It’s an old story, but it’s a good one. A painter pursues an elegant brand of abstraction quavering with muted sonorities of light and color, elicited from a searching, anxious hand. The canvases garner attention; the artist a considerable reputation, particularly among fellow painters. A subsequent and surprising turn to figuration alienates peers and admirers; the artist, or so it is said, has turned away from history’s inexorable march. Eventually, however, the late paintings are seen as a triumphant culmination of determination and individuality. History vindicates the transition.
Philip Guston’s heroic transformation from sensitive adjunct of the New York School to figurative painter of garish intensity is deservedly the most well-known instance. It’s also the story of his friend, Rosemarie Beck (1923-2003), whose paintings are on display at Lori Bookstein Fine Art.
Rosemarie who? Beck studied art history and music at Oberlin and N.Y.U., and, later, the Art Students League. Her primary training as a painter was casual, but highly informed. She benefited from the artistic milieu of her home in Woodstock, N.Y. Guston was a neighbor, as were Bradley Walker Tomlin and Robert Motherwell. Beck became a habitué of the New York scene, hanging with the Abstract Expressionists at the Cedar Tavern and attending panels with the poets and critics at the Club on East Eighth Street. She was in the know and in the thick of it.
Beck’s paintings of the time resemble Guston’s quasi-Impressionist abstractions. Emphatic dabs of paint, placed roughly at right angles, nudge up against each other. They stutter and coalesce into architectural fields of warm light. In House of the Sun III (1956), buttery dabs of ochre, creamy white and darting slurs of phthalo green emerge from a pale, greenish ground. Painting #2 (1953) and Untitled (1952), with their up-ended horizons, are less disembodied and more massive.
The natural world filters through Beck’s abstractions, but they’re studio confabulations through-and-through and suffer because of it. Notwithstanding her direct approach, the canvases are academic, their sophistication rigid. Guston was an overpowering influence—Beck’s paintings don’t slip out from under it. Like a zillion other AbEx knockoffs, the paintings are honorable, heartfelt and less than necessary.
TO US, NOT Beck. Images, massive in optical weight and compositional scale, begin to emerge from underneath her myriad pasty brush strokes. Beck’s touch gains in surety and strength as it begins grasping on to identifiable phenomena. The Cezannesque still life House of Venus (1957) isn’t altogether clear. We see a bowl and a bottle, but the shapes on the right, while tangible, are amorphous and somewhat confused; they push forward in space with blunt insistence. Maybe they’re a table cloth, maybe not. Either way, they’re out of sync with the rest of the painting.
The bisected composition of House of Venus with Botticelli (1958) almost gets there; the clear division between identifiable things at top and boxed-in oddments below is disjointed all the same—the bottom of the composition is a clatter of semi-recognizable objects. Self-Portrait (1958) is aided, in no small part, by Beck’s imperious, pharaonic demeanor. She didn’t, it would appear, suffer fools gladly.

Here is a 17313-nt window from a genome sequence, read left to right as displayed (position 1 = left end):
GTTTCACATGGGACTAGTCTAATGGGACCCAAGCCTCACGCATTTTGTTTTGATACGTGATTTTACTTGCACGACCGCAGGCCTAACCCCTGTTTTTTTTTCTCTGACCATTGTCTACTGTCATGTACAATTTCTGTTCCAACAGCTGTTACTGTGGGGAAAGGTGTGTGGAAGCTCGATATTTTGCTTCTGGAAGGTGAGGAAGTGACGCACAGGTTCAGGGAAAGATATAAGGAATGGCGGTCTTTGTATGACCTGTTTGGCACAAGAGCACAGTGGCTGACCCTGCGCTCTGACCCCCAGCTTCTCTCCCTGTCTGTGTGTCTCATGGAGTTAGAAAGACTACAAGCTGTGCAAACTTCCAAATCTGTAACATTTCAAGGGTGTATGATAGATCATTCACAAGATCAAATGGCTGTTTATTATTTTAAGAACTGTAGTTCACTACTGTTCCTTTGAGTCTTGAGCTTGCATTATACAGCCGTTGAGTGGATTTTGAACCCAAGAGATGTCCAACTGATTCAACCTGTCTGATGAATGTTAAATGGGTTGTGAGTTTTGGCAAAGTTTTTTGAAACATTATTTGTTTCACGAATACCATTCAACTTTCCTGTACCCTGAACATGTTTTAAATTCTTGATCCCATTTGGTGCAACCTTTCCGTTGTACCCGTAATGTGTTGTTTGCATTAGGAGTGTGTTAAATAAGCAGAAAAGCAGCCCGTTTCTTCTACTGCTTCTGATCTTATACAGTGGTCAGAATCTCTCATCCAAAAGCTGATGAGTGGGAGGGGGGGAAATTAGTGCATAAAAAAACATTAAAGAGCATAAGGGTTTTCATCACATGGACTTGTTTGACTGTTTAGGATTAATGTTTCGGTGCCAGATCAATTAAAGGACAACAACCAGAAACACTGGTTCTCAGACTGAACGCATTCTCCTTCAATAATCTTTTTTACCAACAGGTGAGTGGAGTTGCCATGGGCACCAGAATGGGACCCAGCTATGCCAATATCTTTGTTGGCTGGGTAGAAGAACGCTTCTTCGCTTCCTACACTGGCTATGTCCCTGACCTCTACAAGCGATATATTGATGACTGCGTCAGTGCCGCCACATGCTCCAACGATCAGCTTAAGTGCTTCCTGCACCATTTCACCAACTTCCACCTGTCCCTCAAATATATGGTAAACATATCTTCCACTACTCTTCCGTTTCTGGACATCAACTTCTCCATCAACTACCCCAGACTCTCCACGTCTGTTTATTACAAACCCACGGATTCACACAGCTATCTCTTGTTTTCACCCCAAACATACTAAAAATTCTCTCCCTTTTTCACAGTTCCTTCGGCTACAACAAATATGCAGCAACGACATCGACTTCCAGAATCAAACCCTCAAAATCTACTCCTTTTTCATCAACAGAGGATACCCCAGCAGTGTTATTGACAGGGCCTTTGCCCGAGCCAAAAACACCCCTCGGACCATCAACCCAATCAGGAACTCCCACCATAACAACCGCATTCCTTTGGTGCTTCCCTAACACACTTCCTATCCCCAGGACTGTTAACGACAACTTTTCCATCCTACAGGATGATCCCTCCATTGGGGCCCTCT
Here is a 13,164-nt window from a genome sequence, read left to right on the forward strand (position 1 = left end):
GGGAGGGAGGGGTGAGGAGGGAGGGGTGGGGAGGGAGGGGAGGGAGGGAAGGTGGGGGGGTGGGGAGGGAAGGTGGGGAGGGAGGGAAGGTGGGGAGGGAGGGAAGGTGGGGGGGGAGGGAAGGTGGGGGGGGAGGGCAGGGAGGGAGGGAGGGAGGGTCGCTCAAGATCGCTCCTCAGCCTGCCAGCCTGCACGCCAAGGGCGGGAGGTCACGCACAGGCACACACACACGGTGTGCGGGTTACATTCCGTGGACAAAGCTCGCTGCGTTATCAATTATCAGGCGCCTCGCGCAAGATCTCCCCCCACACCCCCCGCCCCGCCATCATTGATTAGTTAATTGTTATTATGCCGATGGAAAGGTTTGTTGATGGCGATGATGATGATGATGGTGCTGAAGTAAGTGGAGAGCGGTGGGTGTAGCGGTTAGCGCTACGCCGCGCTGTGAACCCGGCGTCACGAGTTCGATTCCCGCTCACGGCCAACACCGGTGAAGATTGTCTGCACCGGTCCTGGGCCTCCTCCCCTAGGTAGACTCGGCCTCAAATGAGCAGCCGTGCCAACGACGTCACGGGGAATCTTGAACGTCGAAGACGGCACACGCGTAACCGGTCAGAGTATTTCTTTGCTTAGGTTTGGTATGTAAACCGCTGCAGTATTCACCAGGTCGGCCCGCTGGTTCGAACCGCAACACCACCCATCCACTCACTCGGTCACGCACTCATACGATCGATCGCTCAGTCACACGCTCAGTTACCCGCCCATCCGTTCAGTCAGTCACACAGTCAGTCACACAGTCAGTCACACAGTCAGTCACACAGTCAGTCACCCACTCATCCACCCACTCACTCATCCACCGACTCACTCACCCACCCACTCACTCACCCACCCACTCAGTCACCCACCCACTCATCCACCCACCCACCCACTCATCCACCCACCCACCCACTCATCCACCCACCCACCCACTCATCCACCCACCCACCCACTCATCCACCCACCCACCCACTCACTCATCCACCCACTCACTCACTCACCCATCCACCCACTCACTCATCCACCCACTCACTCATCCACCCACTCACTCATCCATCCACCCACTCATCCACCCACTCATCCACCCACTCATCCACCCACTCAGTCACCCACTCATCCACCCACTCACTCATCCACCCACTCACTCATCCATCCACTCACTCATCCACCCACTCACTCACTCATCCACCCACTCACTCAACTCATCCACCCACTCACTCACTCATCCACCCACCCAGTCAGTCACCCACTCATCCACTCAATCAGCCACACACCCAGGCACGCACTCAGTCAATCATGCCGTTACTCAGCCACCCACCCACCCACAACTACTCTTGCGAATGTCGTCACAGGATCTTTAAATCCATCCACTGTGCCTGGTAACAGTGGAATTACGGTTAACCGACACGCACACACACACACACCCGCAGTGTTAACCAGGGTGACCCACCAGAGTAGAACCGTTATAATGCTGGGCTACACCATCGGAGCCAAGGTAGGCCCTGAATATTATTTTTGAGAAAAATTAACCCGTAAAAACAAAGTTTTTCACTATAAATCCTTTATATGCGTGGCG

Beck continued to embrace domestic, close-to-home scenarios. The paintings became increasingly geared less toward the reigning aesthetic than to idiosyncratic vision. “Abstract art is too concrete,” Beck wrote in her journal. “Art which uses the object for reference involves true abstraction.” She sought an art that would “prime” and “temper the spirit.” The shift in emphasis alienated peers and did significant harm to her career.
The exhibition peaks with Studio with Lovers (1965-66), a classically staged tableau featuring a painter studiously working from two models. It’s a droll joke: The image on the painter’s canvas doesn’t correspond to the setup and is interrupted by a depiction of his own hand. The lovers embrace on canvas; in the studio they’re separate and distracted. The artist sits stiffly, dabbing away. He’s got a job to do.
The picture’s appeal derives from an unerring marriage of specific objects and Beck’s signature brush stroke, a touch that had gained substantially in luminosity. The palette is sweet, deep and strong; her touch incisive, layered and sure. Chunky brush strokes gather together with structural unity. The curt abbreviation of form in the red cloth draped over the painter’s chair is a painterly tour de force.
The Bookstein gallery’s curators emphasize comparison over chronology. The exhibition’s title promises transition, but stresses continuity: Beck’s abstractions are hung side-by-side with the representational paintings. It’s a good lesson, though you do wonder if an installation that followed stylistic development might have been more effective; certainly, it would have been more dramatic. Even so, if Abstraction into Figuration doesn’t reveal a contender, it does point up an ambitious artist who stayed true to herself and whose paintings radiate deep-seated and hard-won pleasures
Rosemarie Beck: Abstraction into Figuration: Paintings 1952-1966 is at Lori Bookstein Fine Art, 37 West 57th Street, until Dec. 1.